IMF Raises Kenya's Debt Distress Risk to Moderate From Low

(Bloomberg) -- The International Monetary Fund raised its assessment of the chance of Kenya’s external debt distress to moderate from low due to increasing refinancing risks and narrower safety margins in East Africa’s biggest economy.

The Washington-based lender estimates Kenya’s total public debt will peak at 63.2 percent of gross domestic product this year and gradually decline over the medium term. This compares with 58 percent in 2017 and 53.2 percent in 2016, when the nation ramped up infrastructure projects.

“The higher level of debt, together with rising reliance on non-concessional borrowing, have raised fiscal vulnerabilities and increased interest payments on public debt to nearly one fifth of revenue, placing Kenya in the top quartile among its peers,” the IMF said in an emailed statement.

It urged Kenya’s Treasury to refinance debt using concessional loans to lengthen maturities in the coming year and limit commercial credit for projects with high social and economic returns.

While most of Kenya’s public debt is concessional, the commercial portion has increased after the nation issued Eurobonds in 2014 and February 2018, and extended the maturity of a syndicated loan to seven years earlier this year.

External creditors hold about half of the country’s public debt, and multilateral lenders account for about 40 percent of that.

‘Shilling Overvalued’

The IMF report indicates Kenya is ready for another standby facility after allowing one to lapse in September, according to Jibran Qureishi, a regional economist for Stanbic Holdings Plc. Treasury Secretary Henry Rotich said earlier this month he’d meet officials from the fund to discuss a replacement arrangement.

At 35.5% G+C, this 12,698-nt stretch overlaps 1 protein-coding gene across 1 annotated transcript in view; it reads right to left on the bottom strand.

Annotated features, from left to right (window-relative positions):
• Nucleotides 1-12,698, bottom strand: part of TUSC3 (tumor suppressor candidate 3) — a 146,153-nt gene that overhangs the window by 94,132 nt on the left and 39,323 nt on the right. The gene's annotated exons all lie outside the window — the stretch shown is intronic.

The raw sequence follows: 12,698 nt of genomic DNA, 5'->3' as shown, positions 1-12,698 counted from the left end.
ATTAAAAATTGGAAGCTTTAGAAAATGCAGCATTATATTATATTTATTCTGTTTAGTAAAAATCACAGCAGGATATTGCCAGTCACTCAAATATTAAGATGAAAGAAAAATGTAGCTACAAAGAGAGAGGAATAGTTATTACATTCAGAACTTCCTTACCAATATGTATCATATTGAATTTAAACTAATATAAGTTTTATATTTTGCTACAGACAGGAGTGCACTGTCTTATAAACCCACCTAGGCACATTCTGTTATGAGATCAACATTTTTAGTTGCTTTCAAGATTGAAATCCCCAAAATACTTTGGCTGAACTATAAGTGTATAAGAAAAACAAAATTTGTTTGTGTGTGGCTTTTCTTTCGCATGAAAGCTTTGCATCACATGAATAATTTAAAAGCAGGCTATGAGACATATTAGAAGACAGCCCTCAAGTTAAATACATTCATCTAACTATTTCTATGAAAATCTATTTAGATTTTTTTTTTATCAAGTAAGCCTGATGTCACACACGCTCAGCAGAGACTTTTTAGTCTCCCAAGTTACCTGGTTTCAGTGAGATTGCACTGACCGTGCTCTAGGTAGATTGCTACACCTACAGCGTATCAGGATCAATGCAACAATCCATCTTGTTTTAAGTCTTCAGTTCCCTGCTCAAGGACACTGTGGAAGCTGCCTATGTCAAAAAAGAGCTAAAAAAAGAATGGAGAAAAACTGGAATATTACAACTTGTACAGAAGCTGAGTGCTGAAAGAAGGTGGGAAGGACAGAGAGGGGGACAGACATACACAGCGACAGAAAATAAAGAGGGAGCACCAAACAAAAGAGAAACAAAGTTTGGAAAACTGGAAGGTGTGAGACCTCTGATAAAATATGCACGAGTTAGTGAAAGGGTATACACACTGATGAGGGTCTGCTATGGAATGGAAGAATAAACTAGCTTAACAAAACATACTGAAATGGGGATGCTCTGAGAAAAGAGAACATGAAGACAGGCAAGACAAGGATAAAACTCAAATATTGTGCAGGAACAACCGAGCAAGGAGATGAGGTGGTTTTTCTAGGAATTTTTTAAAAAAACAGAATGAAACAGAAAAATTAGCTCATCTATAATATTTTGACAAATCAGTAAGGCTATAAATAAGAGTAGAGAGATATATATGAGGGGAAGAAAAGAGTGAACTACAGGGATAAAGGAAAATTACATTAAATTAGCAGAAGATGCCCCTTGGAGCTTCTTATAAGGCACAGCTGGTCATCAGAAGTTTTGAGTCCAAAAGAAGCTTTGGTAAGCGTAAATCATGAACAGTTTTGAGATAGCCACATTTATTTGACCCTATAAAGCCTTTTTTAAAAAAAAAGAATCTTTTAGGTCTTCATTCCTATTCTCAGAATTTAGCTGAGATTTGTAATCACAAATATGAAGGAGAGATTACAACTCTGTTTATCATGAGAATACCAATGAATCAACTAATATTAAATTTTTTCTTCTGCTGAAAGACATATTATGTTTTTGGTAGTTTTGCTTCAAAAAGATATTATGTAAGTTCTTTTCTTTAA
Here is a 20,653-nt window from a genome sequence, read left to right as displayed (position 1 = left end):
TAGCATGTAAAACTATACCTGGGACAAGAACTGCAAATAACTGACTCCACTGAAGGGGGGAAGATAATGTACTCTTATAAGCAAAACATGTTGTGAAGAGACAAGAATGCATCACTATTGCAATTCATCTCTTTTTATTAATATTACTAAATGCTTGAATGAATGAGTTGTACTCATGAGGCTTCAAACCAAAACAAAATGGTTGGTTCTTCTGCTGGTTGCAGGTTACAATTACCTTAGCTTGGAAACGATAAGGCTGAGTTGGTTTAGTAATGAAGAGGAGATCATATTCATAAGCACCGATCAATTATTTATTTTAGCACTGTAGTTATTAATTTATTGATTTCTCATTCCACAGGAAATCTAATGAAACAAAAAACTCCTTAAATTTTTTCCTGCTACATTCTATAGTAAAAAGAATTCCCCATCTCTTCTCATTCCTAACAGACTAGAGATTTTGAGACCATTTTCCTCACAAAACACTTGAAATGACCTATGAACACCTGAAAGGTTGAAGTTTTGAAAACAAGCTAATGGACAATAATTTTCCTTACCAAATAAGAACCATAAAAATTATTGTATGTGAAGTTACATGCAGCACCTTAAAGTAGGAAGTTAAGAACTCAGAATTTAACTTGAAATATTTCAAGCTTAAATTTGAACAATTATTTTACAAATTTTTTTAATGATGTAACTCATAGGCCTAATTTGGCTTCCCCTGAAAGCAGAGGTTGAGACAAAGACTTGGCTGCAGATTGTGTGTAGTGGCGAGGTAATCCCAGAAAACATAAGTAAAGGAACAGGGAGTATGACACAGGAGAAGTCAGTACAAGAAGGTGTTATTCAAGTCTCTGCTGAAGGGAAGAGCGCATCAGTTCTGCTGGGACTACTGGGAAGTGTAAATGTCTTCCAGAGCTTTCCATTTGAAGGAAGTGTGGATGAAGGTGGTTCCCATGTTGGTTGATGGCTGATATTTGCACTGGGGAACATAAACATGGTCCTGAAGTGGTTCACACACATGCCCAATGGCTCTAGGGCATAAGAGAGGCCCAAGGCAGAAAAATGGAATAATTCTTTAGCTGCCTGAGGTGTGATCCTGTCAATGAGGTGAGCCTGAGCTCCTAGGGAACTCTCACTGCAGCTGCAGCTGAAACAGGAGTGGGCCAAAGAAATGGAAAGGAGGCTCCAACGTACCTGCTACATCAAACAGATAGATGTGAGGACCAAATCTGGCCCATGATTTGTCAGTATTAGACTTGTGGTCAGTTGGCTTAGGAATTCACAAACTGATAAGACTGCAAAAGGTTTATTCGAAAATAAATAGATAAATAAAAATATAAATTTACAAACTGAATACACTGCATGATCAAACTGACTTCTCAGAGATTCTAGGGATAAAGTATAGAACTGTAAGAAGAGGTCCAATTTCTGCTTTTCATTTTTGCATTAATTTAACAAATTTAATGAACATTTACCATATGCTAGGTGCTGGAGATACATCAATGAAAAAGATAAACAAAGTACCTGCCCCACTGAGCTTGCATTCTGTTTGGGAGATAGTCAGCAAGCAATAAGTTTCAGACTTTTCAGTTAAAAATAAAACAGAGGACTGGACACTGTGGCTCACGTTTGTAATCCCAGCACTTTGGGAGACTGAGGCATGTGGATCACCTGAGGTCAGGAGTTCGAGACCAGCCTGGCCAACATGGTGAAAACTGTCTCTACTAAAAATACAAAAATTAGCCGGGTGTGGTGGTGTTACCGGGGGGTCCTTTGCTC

“If they have done this for an IMF program, to get back to the IMF’s good books, they should know that there are more hurdles ahead, including the possible repeal or at least a substantial modification of the rate-cap law, which will be increasingly difficult to do going forward,” Qureishi said by phone.

The IMF urged the central bank to allow “greater exchange-rate flexibility,” given well-anchored inflation expectations and adequate reserves, saying this would boost the shilling’s role as a potential shock absorber.

The IMF reclassified the shilling from “floating” to “other managed arrangement” to reflect the currency’s limited movement due to periodic central bank interventions. The currency, which has the fourth-best performance globally, is also overvalued by about 17.5 percent, it said.

The central bank reiterated its position on the shilling’s value, saying the currency reflects its true and fundamental value.

“Our calculations support the view that there is no fundamental misalignment reflected in our exchange rate,” it said in an emailed response to questions.

The shilling has strengthened 1.9 percent against the dollar this year and was little changed at 101.23 by close of trade in the capital, Nairobi. The yield on Eurobonds due in 2024 lost 3 basis points to 7.25 percent, after adding 6 basis points at the close of Tuesday’s trade.

While the IMF says the shilling’s trade is controlled, the currency offers the best foreign-exchange access on the Absa Financial Markets Index when compared with markets including South Africa, Botswana and Tanzania. The country beat 19 others when it came to its reserves base relative to net portfolio flows, and has a deep and liquid interbank market, according to George Asante, Absa’s head of markets trading.

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